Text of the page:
Thank you, Abilify, the additional depression drug to take if your current depression drug is not working, for sharing the news that your side effects include… dizziness, weakness, lightheadedness, nausea, vomiting, upset stomach (as if vomiting wasn’t a sign of this already), tiredness, excess saliva or drooling, choking or trouble swallowing, blurred vision, headache, anxiety, weight gain, drowsiness, sleep problems (insomnia), constipation, suicidal thoughts and oh by the way more serious depression symptoms.
It’s good to know there is different drug to take for depression in addition to one’s current ineffective SSRI depression drug, since clinical trials submitted to the FDA in 2008 determined that a placebo (which comes with no side effects typically) works as effectively as the leading SSRIs. Also thanks for not pointing out in your commercials that most people with mild to moderate depression naturally heal in about four months without the use of depression drugs. You’re a lifesaver!
Thank you, spell check, for thinking “Abilify” is a misspelling for “ability.”
Strange how a drug that comes with so many side effects that can disable you could be confused with ability. Isn’t it ironic; don’t you think?
Thank you, American Psychiatric Association, for adding the new Disruptive Mood Dysregulation Disorder to the DSM-5. Thus providing a broader net to label more kids with a mental disorder who did not quite fit the criteria for a childhood bipolar disorder diagnosis, and making it easier to diagnose an average child’s persistent irritability and frequent episodes of behavior subjectively viewed as extreme or out-of-control as signs of a brain disease.
As if the nearly 400 other mental disorders you have created over the years did not already provide enough required billing codes to use as a means to get insurance companies to pay for services. Your diligence and attention to detail is commendable.
Thank you, FDA, for also approving lithium to be used on children 12-17 years of age diagnosed bipolar based on a few non-conclusive research studies that found weak to no statistically significant positive results supporting such use.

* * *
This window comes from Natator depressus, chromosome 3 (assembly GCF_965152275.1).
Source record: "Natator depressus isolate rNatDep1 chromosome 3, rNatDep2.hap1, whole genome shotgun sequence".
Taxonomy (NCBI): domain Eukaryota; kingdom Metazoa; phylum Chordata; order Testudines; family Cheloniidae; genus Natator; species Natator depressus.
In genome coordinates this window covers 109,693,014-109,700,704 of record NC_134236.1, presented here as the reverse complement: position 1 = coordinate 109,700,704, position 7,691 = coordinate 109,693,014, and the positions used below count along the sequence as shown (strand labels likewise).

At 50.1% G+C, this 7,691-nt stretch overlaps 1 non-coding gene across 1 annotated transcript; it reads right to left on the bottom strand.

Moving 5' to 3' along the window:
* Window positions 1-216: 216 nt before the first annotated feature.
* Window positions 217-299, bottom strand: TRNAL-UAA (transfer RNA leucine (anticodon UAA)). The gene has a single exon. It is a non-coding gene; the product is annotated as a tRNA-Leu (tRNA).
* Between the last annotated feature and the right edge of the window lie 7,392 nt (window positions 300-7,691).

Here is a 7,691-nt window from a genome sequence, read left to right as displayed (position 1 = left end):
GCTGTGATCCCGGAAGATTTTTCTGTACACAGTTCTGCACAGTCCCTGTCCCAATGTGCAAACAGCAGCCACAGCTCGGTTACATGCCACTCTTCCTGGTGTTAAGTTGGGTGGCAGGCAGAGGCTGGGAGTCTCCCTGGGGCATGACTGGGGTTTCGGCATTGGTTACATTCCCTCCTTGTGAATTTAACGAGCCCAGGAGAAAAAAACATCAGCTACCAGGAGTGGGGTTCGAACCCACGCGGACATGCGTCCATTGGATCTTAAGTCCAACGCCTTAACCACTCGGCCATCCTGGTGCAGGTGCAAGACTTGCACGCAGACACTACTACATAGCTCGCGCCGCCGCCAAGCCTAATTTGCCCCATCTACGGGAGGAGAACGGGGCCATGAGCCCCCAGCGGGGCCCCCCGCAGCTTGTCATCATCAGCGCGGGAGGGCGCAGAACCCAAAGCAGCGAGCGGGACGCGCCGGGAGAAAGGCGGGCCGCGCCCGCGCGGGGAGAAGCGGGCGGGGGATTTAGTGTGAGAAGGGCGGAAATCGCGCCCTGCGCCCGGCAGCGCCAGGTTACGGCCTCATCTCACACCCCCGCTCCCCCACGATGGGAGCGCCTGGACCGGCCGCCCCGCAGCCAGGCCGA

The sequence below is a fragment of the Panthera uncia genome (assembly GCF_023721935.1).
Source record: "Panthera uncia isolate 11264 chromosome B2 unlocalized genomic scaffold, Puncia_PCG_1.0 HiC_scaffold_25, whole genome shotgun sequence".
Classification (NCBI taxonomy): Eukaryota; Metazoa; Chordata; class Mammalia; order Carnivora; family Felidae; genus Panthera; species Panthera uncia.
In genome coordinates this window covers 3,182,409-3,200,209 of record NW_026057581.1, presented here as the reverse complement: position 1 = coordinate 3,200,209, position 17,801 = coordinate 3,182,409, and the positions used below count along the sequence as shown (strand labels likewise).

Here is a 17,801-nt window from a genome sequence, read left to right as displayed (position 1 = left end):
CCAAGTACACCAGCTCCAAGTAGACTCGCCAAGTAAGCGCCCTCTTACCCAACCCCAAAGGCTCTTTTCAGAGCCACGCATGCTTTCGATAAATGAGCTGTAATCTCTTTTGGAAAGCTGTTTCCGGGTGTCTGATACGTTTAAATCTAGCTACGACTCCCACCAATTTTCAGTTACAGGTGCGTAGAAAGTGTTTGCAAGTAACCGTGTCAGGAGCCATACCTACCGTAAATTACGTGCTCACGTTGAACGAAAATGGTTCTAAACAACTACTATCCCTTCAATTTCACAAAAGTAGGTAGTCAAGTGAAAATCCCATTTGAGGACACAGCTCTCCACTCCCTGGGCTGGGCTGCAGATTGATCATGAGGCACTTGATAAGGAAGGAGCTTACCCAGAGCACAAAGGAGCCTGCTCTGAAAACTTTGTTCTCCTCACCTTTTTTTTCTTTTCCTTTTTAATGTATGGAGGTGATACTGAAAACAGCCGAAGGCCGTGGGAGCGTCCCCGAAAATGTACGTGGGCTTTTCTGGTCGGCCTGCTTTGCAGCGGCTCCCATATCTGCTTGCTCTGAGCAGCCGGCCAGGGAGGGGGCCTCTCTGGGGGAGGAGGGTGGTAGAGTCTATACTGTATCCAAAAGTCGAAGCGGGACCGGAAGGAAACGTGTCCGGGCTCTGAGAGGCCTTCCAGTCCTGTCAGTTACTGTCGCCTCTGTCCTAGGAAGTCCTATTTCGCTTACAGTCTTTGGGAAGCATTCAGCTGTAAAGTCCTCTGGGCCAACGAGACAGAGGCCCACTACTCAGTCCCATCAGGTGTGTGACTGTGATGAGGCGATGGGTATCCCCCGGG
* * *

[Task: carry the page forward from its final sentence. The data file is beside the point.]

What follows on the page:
The fact that these studies only tested Lithium on approximately 86 children shows us that you must know what you are doing when it comes to generalizing the outcomes experienced by adults using this truly mind-altering drug to how it might affect millions of kids.
Thank you, mental health “experts” and pediatricians, for ignoring decades of child development research showing how infants and toddlers commonly experience anxiety, and instead using such signs of worry and fretfulness to justify labeling more than 500,000 kids three or younger with an anxiety disorder and putting them on anti-anxiety drugs (e.g., Xanax).
I’m assuming you also have a recommendation for an insomnia medication, since one can only imagine how hard it might be for your conscience to be silenced enough for you to sleep at night.
Most of all, and I am not being sarcastic, Thank you, Drs. Robert Foltz, Michael Gilbert, Gretchen LeFever Watson and Marilyn Wedge, as well as Author Robert Whitaker and our many other speakers, many of whom have had their world turned upside down by the pharmaceutical freight train drugging children, for joining me on the upcoming Project #ForTheKids seminar tour starting in August 2015.
As we go to from city to city sharing a compassionate and research filled “drugs are not the answer” meta-message with our guests, I am confident your bravery, professional ethics, knowledge and experience will help many concerned parents, adults and practitioners more deeply consider the alternatives available to help kids get through this thing called childhood.
If you take the time to read or learn about my most recent book on debunking ADHD, you will understand I agree that many kids truly have serious mental health or behavioral issues and can benefit from professional help. But as my books, videos and blogs also share, for the other six or seven million or so kids out there labeled with a mental disorder and being drugged, I think there are several common child development challenges that can more accurately explain such concerning behavior. Also, there are some great parent training programs available (e.g., Love and Logic) that can help a family overcome such challenges without the need for “drug therapy.” And as the Thank You notes I just shared were intended to illuminate, the real reasons most kids are being drugged for a supposed mental disorder come from the actions taken by those in the pharmaceutical, insurance and medical industries driving this billion-dollar medication movement.
After years of closely following this trend to drug millions of kids, and reading the research that explains the whole story related to the supposed benefits of giving pharmaceuticals to children, I decided to step into this unfortunately sometimes heated debate. I entered because I care about kids, and the discussion needs to be brought to the forefront. I continue to write because kids need more adults to be their surrogate voice in a discussion they often have no say in. This is why I hope you share this blog today with your circle of friends and colleagues. Our kids deserve nothing less than to have adults begin to discuss this taboo subject more openly.
Mad in America hosts blogs by a diverse group of writers. These posts are designed to serve as a public forum for a discussion—broadly speaking—of psychiatry and its treatments. The opinions expressed are the writers’ own.